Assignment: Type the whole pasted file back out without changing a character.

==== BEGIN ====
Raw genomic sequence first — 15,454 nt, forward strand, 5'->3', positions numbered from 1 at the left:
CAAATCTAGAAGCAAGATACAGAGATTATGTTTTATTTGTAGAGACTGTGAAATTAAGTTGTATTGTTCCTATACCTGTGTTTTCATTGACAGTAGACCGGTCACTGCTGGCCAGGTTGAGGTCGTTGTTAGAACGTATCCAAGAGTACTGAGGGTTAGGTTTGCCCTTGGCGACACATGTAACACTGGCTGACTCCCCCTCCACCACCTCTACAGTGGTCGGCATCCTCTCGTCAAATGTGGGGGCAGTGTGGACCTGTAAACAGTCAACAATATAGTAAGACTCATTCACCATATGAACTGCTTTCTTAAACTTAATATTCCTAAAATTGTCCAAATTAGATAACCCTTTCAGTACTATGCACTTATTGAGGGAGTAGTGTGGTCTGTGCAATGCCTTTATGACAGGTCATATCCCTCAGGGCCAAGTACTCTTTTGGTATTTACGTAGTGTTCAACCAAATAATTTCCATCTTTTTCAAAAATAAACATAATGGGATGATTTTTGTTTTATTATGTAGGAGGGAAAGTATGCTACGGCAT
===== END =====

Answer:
Raw genomic sequence first — 15,454 nt, forward strand, 5'->3', positions numbered from 1 at the left:
CAAATCTAGAAGCAAGATACAGAGATTATGTTTTATTTGTAGAGACTGTGAAATTAAGTTGTATTGTTCCTATACCTGTGTTTTCATTGACAGTAGACCGGTCACTGCTGGCCAGGTTGAGGTCGTTGTTAGAACGTATCCAAGAGTACTGAGGGTTAGGTTTGCCCTTGGCGACACATGTAACACTGGCTGACTCCCCCTCCACCACCTCTACAGTGGTCGGCATCCTCTCGTCAAATGTGGGGGCAGTGTGGACCTGTAAACAGTCAACAATATAGTAAGACTCATTCACCATATGAACTGCTTTCTTAAACTTAATATTCCTAAAATTGTCCAAATTAGATAACCCTTTCAGTACTATGCACTTATTGAGGGAGTAGTGTGGTCTGTGCAATGCCTTTATGACAGGTCATATCCCTCAGGGCCAAGTACTCTTTTGGTATTTACGTAGTGTTCAACCAAATAATTTCCATCTTTTTCAAAAATAAACATAATGGGATGATTTTTGTTTTATTATGTAGGAGGGAAAGTATGCTACGGCAT